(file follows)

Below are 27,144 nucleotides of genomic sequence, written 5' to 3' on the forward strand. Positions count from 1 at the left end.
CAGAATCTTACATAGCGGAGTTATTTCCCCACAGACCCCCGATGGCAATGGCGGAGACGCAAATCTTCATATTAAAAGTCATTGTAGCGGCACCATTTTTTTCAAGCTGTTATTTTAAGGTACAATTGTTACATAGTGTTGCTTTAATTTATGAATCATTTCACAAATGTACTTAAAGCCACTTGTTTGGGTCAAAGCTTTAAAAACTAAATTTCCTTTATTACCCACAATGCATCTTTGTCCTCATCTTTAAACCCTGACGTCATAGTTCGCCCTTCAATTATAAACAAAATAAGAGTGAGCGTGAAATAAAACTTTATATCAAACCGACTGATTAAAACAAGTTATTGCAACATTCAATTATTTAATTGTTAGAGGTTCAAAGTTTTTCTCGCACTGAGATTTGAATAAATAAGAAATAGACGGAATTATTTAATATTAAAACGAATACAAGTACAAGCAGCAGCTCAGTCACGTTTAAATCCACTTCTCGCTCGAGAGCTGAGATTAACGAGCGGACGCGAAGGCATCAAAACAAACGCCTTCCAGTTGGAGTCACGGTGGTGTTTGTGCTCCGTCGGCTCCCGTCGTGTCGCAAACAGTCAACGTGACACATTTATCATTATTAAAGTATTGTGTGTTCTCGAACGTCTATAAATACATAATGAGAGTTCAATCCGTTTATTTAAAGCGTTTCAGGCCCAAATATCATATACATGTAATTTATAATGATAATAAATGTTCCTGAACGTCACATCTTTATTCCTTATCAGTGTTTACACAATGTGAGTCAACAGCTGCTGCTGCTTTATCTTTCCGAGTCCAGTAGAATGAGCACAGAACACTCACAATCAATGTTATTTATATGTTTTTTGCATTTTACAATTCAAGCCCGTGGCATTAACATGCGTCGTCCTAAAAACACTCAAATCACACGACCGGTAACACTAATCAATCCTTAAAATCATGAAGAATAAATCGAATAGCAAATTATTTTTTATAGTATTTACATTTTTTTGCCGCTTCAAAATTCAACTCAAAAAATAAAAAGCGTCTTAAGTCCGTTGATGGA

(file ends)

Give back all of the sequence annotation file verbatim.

Below are 27,144 nucleotides of genomic sequence, written 5' to 3' on the forward strand. Positions count from 1 at the left end.
CAGAATCTTACATAGCGGAGTTATTTCCCCACAGACCCCCGATGGCAATGGCGGAGACGCAAATCTTCATATTAAAAGTCATTGTAGCGGCACCATTTTTTTCAAGCTGTTATTTTAAGGTACAATTGTTACATAGTGTTGCTTTAATTTATGAATCATTTCACAAATGTACTTAAAGCCACTTGTTTGGGTCAAAGCTTTAAAAACTAAATTTCCTTTATTACCCACAATGCATCTTTGTCCTCATCTTTAAACCCTGACGTCATAGTTCGCCCTTCAATTATAAACAAAATAAGAGTGAGCGTGAAATAAAACTTTATATCAAACCGACTGATTAAAACAAGTTATTGCAACATTCAATTATTTAATTGTTAGAGGTTCAAAGTTTTTCTCGCACTGAGATTTGAATAAATAAGAAATAGACGGAATTATTTAATATTAAAACGAATACAAGTACAAGCAGCAGCTCAGTCACGTTTAAATCCACTTCTCGCTCGAGAGCTGAGATTAACGAGCGGACGCGAAGGCATCAAAACAAACGCCTTCCAGTTGGAGTCACGGTGGTGTTTGTGCTCCGTCGGCTCCCGTCGTGTCGCAAACAGTCAACGTGACACATTTATCATTATTAAAGTATTGTGTGTTCTCGAACGTCTATAAATACATAATGAGAGTTCAATCCGTTTATTTAAAGCGTTTCAGGCCCAAATATCATATACATGTAATTTATAATGATAATAAATGTTCCTGAACGTCACATCTTTATTCCTTATCAGTGTTTACACAATGTGAGTCAACAGCTGCTGCTGCTTTATCTTTCCGAGTCCAGTAGAATGAGCACAGAACACTCACAATCAATGTTATTTATATGTTTTTTGCATTTTACAATTCAAGCCCGTGGCATTAACATGCGTCGTCCTAAAAACACTCAAATCACACGACCGGTAACACTAATCAATCCTTAAAATCATGAAGAATAAATCGAATAGCAAATTATTTTTTATAGTATTTACATTTTTTTGCCGCTTCAAAATTCAACTCAAAAAATAAAAAGCGTCTTAAGTCCGTTGATGGA